Arcadia Wind Study Group announced in a press release Aug. 2 it is seeking judicial review of Central Michigan University’s failure to comply with Michigan’s Freedom of Information Act.
AWSG filed for information on May 5 relating to a public survey on the opinions of property owners in portions of Benzie and Manistee Counties who would be affected by Duke Energy’s proposal to install 112 industrial wind turbines throughout the region.
The mail and telephone survey was conducted by CMU on behalf of Duke Energy in March and April.
Jesse L. Williams, the attorney representing AWSG, said there are several townships in the community in the process of enacting zoning for wind power, and the survey information is a “public interest” pertinent to the townships.
CMU requested a “good faith deposit” of $616.79 in May, half of the estimated cost to process the request. Williams said AWSG provided the full amount of $1,233.59 to prevent delay.
The Michigan FOIA requires public bodies to respond to requests for public records within 15 business days. CMU responded to AWSG’s request within the requirement on May 27, and indicated 1,552 pages of documents had been collected and identified as responsive. However, only 157 pages were turned over in 12 weeks since the information request.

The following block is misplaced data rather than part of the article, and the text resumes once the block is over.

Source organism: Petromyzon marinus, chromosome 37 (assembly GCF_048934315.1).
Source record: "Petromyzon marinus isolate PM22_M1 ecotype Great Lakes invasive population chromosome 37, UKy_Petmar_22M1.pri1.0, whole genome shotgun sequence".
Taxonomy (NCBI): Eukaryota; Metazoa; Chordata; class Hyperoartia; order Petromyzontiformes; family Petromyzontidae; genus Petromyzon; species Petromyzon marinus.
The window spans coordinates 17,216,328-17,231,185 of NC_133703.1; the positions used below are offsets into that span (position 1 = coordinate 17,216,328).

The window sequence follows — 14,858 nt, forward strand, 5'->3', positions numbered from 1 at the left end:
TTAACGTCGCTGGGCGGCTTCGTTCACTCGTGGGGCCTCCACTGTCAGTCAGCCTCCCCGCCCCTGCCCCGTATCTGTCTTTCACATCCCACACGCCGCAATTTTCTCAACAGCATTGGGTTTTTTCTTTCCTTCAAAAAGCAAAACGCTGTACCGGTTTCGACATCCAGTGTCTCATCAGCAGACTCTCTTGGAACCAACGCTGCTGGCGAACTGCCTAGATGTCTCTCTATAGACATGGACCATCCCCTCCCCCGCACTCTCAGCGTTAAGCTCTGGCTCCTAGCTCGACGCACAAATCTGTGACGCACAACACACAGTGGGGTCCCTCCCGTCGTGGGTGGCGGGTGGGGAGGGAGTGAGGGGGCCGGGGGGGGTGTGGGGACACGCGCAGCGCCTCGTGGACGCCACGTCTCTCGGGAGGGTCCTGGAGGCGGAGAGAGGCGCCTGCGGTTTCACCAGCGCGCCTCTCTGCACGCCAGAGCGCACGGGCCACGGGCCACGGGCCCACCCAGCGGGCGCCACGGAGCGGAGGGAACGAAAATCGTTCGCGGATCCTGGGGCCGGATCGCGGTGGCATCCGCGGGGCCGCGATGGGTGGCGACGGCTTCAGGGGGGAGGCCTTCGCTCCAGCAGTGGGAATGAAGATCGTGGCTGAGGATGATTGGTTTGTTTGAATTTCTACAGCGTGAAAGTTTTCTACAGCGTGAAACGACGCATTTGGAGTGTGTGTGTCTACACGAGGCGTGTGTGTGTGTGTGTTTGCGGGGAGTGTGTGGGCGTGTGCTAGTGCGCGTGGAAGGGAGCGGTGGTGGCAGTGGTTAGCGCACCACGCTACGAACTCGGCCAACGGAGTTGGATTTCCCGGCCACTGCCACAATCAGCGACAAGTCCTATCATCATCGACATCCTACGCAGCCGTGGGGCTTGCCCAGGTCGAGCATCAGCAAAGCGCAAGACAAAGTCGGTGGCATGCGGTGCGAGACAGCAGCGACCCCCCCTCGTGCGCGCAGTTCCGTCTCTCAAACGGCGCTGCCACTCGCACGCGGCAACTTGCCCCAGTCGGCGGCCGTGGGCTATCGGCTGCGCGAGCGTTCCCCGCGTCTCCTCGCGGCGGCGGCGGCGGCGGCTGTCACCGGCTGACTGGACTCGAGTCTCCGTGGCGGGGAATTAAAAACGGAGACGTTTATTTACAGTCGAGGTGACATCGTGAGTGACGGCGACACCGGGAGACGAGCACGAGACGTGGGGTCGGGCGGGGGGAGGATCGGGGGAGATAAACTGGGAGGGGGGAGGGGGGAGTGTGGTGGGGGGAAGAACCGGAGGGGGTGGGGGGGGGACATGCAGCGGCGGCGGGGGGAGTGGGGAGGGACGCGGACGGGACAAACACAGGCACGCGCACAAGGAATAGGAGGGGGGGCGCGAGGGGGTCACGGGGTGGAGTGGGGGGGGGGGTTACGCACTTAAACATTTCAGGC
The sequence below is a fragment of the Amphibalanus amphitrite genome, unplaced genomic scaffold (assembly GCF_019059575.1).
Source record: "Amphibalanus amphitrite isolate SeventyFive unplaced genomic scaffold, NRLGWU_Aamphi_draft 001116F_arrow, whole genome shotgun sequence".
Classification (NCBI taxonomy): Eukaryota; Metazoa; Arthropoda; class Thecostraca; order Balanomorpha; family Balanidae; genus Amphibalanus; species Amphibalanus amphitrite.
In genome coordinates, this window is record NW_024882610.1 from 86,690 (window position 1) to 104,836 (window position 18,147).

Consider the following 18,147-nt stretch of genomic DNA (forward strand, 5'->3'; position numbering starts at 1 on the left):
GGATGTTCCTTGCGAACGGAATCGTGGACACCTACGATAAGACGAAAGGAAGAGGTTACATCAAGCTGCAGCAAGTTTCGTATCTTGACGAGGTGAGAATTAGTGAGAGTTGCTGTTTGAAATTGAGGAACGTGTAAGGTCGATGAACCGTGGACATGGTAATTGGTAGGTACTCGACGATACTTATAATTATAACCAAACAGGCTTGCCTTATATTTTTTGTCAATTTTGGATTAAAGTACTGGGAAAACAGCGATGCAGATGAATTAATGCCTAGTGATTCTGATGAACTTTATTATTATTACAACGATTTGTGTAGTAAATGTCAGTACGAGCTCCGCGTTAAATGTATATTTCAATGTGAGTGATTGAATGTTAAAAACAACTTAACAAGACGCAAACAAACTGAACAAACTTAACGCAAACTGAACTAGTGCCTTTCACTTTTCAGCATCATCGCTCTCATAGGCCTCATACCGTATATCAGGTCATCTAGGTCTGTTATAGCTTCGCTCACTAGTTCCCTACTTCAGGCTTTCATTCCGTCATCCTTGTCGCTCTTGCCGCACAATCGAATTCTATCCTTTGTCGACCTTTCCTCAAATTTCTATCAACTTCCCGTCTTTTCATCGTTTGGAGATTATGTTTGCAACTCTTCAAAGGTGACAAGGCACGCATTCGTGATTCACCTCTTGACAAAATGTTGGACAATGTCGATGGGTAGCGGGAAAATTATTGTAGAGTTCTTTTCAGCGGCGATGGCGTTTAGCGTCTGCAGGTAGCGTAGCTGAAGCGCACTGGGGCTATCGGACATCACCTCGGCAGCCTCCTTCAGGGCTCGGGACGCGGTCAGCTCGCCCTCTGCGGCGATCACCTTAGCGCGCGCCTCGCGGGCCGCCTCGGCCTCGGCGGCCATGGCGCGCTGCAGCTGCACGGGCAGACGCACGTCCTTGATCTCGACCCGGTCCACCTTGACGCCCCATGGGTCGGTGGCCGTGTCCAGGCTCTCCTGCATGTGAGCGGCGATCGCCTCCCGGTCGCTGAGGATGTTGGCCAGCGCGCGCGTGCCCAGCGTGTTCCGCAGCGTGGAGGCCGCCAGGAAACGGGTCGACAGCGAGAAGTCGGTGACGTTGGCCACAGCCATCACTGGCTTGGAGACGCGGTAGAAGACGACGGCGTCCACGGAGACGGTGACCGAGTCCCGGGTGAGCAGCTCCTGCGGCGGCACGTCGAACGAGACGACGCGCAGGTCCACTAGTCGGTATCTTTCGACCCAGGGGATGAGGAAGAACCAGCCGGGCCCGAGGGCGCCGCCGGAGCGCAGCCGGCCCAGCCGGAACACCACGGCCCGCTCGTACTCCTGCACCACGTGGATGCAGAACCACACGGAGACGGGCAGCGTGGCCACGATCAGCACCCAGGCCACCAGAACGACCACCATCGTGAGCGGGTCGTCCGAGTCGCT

Williams said another 300 documents were turned over the day after the judicial review was filed.
CMU officials declined to comment.
AWSG’s request for judicial review indicates two separate violations of the FOIA. It alleges CMU arbitrarily and capriciously violated FOIA by not disclosing at least 1,395 pages of uncontested material related to the request. It also alleges CMU was in violation by refusing to disclose the final report and other public documents related to the study.
Williams said this is a sensitive issue involving public and private property, but he believes an outcome will be reached that will “make everyone happy.” He said the judicial review is not an attack on CMU, and he does not see a reason why it won’t be resolved peacefully.
“I will hope that we can all talk about that and resolve that,” he said.
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